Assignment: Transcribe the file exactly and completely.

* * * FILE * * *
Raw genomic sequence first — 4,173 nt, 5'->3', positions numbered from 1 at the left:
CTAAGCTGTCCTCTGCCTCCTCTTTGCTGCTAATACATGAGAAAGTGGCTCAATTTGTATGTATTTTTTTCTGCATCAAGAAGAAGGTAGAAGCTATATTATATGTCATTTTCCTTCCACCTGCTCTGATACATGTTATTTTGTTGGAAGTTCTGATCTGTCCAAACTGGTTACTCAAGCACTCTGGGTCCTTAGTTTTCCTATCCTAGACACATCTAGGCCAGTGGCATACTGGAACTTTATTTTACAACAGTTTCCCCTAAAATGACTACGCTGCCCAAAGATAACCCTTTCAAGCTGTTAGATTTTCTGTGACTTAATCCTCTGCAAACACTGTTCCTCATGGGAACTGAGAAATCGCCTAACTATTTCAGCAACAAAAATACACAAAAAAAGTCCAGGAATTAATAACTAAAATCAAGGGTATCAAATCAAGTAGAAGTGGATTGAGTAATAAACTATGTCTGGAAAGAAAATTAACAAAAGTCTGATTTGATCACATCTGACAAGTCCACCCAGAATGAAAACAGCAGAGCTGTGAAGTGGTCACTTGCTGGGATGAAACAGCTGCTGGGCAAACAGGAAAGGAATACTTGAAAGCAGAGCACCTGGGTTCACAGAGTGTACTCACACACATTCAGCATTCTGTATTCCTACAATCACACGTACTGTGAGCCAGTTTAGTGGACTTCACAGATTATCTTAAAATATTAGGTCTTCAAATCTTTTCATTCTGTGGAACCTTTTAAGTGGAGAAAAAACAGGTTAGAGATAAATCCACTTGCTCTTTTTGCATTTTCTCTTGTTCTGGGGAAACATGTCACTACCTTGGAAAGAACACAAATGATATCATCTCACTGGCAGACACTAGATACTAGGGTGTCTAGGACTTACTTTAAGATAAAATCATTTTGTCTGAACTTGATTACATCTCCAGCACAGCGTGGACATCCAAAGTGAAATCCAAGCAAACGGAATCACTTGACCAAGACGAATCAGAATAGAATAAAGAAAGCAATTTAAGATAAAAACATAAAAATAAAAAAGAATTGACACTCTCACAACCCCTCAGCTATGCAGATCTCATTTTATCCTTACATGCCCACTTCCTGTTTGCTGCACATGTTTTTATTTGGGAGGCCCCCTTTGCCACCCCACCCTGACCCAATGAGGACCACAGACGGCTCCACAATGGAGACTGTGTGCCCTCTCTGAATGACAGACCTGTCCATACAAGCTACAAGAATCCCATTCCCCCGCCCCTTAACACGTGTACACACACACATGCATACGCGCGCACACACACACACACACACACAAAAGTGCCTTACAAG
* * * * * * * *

Raw genomic sequence first — 4,173 nt, 5'->3', positions numbered from 1 at the left:
CTAAGCTGTCCTCTGCCTCCTCTTTGCTGCTAATACATGAGAAAGTGGCTCAATTTGTATGTATTTTTTTCTGCATCAAGAAGAAGGTAGAAGCTATATTATATGTCATTTTCCTTCCACCTGCTCTGATACATGTTATTTTGTTGGAAGTTCTGATCTGTCCAAACTGGTTACTCAAGCACTCTGGGTCCTTAGTTTTCCTATCCTAGACACATCTAGGCCAGTGGCATACTGGAACTTTATTTTACAACAGTTTCCCCTAAAATGACTACGCTGCCCAAAGATAACCCTTTCAAGCTGTTAGATTTTCTGTGACTTAATCCTCTGCAAACACTGTTCCTCATGGGAACTGAGAAATCGCCTAACTATTTCAGCAACAAAAATACACAAAAAAAGTCCAGGAATTAATAACTAAAATCAAGGGTATCAAATCAAGTAGAAGTGGATTGAGTAATAAACTATGTCTGGAAAGAAAATTAACAAAAGTCTGATTTGATCACATCTGACAAGTCCACCCAGAATGAAAACAGCAGAGCTGTGAAGTGGTCACTTGCTGGGATGAAACAGCTGCTGGGCAAACAGGAAAGGAATACTTGAAAGCAGAGCACCTGGGTTCACAGAGTGTACTCACACACATTCAGCATTCTGTATTCCTACAATCACACGTACTGTGAGCCAGTTTAGTGGACTTCACAGATTATCTTAAAATATTAGGTCTTCAAATCTTTTCATTCTGTGGAACCTTTTAAGTGGAGAAAAAACAGGTTAGAGATAAATCCACTTGCTCTTTTTGCATTTTCTCTTGTTCTGGGGAAACATGTCACTACCTTGGAAAGAACACAAATGATATCATCTCACTGGCAGACACTAGATACTAGGGTGTCTAGGACTTACTTTAAGATAAAATCATTTTGTCTGAACTTGATTACATCTCCAGCACAGCGTGGACATCCAAAGTGAAATCCAAGCAAACGGAATCACTTGACCAAGACGAATCAGAATAGAATAAAGAAAGCAATTTAAGATAAAAACATAAAAATAAAAAAGAATTGACACTCTCACAACCCCTCAGCTATGCAGATCTCATTTTATCCTTACATGCCCACTTCCTGTTTGCTGCACATGTTTTTATTTGGGAGGCCCCCTTTGCCACCCCACCCTGACCCAATGAGGACCACAGACGGCTCCACAATGGAGACTGTGTGCCCTCTCTGAATGACAGACCTGTCCATACAAGCTACAAGAATCCCATTCCCCCGCCCCTTAACACGTGTACACACACACATGCATACGCGCGCACACACACACACACACACACAAAAGTGCCTTACAAG